The SQE Route and Qualifying Work Experience: Opportunity Knocks



All candidates wishing to qualifying as a Solicitor through the SQE route in England & Wales, must meet the following 4 requirements:


1. Have a degree in any subject (or equivalent qualification or work experience);

2. Pass both stages of the SQE assessment - SQE1 focuses on functioning legal knowledge and SQE2 on practical legal skills and knowledge;

3. Have two years' full time (or equivalent) qualifying work experience (QWE); and

4. Meet the SRA’s character and suitability requirements.


The purpose of this article is to help students understand what constitutes QWE, when might be an appropriate time to embark upon it, and develop an understanding of the SRA’s Statement of Solicitor Competence.


Traditional Training Contract Route vs QWE


Obtaining real life work experience in a legal environment has always been part of the route to qualification as a Solicitor. This form of work experience was structured in the form of a two year ‘training contract’ with a law firm regulated to provide such contracts and train solicitors. Young lawyers during this two year period are known as ‘trainee solicitors’. Trainee solicitors gain experience and training in contentious and non-contentious areas of law as they rotate through various departments (usually for 6 month periods) within the law firm. On completion of the two year training contract the law firm would confirm that the trainee solicitor had meet the competency and ethical standards of a newly qualified solicitor and qualify into the legal profession.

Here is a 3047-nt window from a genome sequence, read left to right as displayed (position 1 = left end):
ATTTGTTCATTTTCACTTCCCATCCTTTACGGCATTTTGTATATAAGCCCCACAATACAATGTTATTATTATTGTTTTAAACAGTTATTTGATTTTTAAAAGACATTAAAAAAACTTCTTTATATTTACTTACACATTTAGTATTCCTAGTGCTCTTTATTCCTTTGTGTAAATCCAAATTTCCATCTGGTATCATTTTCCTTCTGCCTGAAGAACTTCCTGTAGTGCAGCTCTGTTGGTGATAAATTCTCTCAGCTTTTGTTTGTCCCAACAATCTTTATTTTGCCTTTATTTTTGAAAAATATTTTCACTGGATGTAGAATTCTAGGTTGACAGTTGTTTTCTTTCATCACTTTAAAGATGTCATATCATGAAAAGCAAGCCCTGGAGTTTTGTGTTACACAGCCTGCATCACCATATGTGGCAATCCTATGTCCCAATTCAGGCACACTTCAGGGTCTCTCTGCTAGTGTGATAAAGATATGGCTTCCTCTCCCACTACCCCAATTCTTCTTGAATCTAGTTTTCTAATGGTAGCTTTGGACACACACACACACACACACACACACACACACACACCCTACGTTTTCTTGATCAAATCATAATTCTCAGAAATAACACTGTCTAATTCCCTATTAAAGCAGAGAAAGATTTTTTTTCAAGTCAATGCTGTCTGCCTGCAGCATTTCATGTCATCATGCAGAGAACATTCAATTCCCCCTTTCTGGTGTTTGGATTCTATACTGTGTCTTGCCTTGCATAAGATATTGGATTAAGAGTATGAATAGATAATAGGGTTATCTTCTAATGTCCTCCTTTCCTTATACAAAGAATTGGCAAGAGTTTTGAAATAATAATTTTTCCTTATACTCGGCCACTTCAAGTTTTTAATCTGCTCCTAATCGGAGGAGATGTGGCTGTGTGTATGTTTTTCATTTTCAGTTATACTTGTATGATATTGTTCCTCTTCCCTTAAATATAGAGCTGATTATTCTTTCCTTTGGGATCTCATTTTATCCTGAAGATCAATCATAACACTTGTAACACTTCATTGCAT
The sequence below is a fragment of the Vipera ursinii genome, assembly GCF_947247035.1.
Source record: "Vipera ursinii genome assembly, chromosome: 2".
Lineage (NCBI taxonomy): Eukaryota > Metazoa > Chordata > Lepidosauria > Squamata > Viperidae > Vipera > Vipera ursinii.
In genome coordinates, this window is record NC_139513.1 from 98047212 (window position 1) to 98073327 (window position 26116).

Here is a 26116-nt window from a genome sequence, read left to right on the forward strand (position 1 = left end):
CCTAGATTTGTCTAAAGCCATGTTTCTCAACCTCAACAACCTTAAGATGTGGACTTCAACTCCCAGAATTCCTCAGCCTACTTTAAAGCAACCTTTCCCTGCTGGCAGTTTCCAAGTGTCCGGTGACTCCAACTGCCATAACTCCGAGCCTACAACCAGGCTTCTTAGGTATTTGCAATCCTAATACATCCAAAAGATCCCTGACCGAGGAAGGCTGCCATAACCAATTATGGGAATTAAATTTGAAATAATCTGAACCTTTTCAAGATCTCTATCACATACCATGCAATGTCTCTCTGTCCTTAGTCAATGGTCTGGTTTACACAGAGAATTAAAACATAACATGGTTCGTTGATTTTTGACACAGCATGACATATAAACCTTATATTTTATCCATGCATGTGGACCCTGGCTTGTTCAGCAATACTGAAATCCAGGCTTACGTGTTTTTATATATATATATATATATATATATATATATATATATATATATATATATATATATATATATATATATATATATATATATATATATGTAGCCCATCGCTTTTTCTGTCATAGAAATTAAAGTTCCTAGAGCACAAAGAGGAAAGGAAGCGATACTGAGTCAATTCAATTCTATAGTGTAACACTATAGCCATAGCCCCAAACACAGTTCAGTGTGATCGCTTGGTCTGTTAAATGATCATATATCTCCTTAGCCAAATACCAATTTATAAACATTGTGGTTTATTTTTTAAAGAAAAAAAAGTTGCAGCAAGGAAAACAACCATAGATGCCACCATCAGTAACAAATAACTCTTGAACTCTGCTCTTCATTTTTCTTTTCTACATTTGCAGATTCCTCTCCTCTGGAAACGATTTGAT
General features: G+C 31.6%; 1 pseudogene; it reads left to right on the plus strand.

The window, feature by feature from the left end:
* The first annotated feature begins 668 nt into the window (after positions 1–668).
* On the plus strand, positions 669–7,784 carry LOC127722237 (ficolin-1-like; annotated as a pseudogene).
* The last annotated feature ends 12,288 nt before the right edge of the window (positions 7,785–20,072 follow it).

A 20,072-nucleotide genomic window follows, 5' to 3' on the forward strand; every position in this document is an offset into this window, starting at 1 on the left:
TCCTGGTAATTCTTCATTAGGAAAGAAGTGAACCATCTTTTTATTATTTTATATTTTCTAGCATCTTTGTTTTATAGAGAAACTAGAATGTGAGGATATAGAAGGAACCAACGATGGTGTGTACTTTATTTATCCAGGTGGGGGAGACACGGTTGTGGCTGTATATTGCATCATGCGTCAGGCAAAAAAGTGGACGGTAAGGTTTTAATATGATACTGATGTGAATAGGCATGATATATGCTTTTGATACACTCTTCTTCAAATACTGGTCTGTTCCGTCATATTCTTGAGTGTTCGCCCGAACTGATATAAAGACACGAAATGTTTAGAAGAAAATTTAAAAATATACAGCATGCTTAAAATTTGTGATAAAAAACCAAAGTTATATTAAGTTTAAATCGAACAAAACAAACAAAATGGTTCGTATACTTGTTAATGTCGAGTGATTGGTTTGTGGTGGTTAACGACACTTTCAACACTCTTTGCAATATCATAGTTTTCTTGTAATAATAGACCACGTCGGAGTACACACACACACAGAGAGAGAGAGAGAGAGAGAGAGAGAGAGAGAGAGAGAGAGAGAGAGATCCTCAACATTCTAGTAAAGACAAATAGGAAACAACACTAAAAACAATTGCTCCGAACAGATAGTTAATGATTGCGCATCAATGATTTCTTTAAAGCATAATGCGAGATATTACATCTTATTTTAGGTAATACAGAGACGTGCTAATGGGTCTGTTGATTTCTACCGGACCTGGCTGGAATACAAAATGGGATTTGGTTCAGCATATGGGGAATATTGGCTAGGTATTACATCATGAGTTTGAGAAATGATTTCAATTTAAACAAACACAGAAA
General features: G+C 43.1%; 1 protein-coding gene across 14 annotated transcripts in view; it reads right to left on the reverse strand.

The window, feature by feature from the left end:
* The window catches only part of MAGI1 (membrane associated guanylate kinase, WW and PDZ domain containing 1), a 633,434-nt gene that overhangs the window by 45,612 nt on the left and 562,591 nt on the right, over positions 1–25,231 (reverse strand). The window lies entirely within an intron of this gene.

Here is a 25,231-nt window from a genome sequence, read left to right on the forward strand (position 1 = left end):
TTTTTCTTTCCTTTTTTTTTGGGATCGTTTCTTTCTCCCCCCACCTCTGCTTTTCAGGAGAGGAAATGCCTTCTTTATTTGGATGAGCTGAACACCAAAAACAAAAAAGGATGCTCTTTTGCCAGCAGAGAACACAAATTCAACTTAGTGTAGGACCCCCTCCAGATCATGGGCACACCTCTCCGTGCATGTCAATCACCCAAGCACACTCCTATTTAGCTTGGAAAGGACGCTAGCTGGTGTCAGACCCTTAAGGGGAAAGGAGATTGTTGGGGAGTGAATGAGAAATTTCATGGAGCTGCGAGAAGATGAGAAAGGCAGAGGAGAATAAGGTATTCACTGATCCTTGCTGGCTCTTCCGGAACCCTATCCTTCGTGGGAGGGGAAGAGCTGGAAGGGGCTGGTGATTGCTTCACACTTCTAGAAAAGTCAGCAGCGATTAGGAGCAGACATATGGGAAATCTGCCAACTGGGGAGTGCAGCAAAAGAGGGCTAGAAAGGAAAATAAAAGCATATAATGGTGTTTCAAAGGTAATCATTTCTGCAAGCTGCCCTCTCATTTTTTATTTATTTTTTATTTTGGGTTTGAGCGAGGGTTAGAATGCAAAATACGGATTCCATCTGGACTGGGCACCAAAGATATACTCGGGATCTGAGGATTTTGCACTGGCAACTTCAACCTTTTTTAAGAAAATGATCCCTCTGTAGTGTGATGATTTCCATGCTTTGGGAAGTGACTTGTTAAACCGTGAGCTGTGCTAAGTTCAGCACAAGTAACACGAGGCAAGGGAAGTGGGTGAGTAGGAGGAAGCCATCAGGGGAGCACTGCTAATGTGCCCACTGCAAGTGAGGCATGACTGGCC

These training contracts are extremely difficult to obtain and subject to fierce competition between candidates, with the number of aspiring solicitors exceeding the number of available training contracts. As a result, many students who have completed a LLB or GDL were unable to qualify into the profession as Solicitor and were often reduced to paralegal or similar legal roles while they searched for the elusive training contract.


For students who do not have a training contract offer, the appeal of the SQE route is the QWE criteria is more flexible and accessible than the 2 year fixed training contract requirements that have so often proved to be a block to aspiring lawyers.


QWE


The SRA rules for QWE can be found at (https://www.sra.org.uk/sra/news/events/on-demand-events/qwe-what-aspiring-solicitors-need-to-know/).


In summary, candidates should be aware of the following about QWE before they undertake any placement:



1. QWE allows a young lawyer to complete their practical training at up to 4 different organisations involved in the provision of legal services in England & Wales or overseas. Examples of organisations include a law firm, law clinic (in Universities), in house legal department or other appropriate organisations. Therefore, QWE must be grounded in legal work and the provision of legal services. For example, if a candidate worked in the HR department of a law firm providing HR support, this experience does not qualify as QWE (see next point about competencies).


2. QWE is about developing some or all of the competences set out in the Statement of Solicitor Competence (https://www.sra.org.uk/solicitors/resources/continuing-competence/cpd/competence-statement/) The key factor is the Solicitor or Compliance Officer for Legal Practice (COLP) is satisfied that the QWE given has given the candidate the opportunity to develop the competences. They are not confirming whether a candidate is competent to practice. The SQE assessments will assess this.